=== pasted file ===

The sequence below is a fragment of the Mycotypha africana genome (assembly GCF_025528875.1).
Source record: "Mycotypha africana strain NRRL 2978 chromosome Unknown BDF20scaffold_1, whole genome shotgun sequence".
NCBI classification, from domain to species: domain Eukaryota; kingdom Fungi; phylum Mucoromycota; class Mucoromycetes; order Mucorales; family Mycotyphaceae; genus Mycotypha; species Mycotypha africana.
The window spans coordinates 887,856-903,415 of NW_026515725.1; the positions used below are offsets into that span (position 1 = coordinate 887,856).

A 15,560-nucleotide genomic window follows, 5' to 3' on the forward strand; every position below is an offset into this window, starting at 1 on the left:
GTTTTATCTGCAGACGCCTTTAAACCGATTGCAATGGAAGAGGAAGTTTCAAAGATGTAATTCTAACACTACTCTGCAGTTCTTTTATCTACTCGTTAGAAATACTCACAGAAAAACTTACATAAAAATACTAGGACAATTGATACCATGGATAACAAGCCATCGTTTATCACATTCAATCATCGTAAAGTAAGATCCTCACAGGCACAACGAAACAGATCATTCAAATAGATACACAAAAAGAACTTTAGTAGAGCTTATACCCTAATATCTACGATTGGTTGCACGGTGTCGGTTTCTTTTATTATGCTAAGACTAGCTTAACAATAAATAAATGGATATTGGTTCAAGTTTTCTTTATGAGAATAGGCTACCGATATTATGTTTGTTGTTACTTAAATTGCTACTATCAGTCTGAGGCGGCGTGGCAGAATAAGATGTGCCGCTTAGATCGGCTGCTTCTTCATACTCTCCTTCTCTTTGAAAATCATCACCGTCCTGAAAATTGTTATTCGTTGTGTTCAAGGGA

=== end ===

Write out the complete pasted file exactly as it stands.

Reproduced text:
The sequence below is a fragment of the Mycotypha africana genome (assembly GCF_025528875.1).
Source record: "Mycotypha africana strain NRRL 2978 chromosome Unknown BDF20scaffold_1, whole genome shotgun sequence".
NCBI classification, from domain to species: domain Eukaryota; kingdom Fungi; phylum Mucoromycota; class Mucoromycetes; order Mucorales; family Mycotyphaceae; genus Mycotypha; species Mycotypha africana.
The window spans coordinates 887,856-903,415 of NW_026515725.1; the positions used below are offsets into that span (position 1 = coordinate 887,856).

A 15,560-nucleotide genomic window follows, 5' to 3' on the forward strand; every position below is an offset into this window, starting at 1 on the left:
GTTTTATCTGCAGACGCCTTTAAACCGATTGCAATGGAAGAGGAAGTTTCAAAGATGTAATTCTAACACTACTCTGCAGTTCTTTTATCTACTCGTTAGAAATACTCACAGAAAAACTTACATAAAAATACTAGGACAATTGATACCATGGATAACAAGCCATCGTTTATCACATTCAATCATCGTAAAGTAAGATCCTCACAGGCACAACGAAACAGATCATTCAAATAGATACACAAAAAGAACTTTAGTAGAGCTTATACCCTAATATCTACGATTGGTTGCACGGTGTCGGTTTCTTTTATTATGCTAAGACTAGCTTAACAATAAATAAATGGATATTGGTTCAAGTTTTCTTTATGAGAATAGGCTACCGATATTATGTTTGTTGTTACTTAAATTGCTACTATCAGTCTGAGGCGGCGTGGCAGAATAAGATGTGCCGCTTAGATCGGCTGCTTCTTCATACTCTCCTTCTCTTTGAAAATCATCACCGTCCTGAAAATTGTTATTCGTTGTGTTCAAGGGA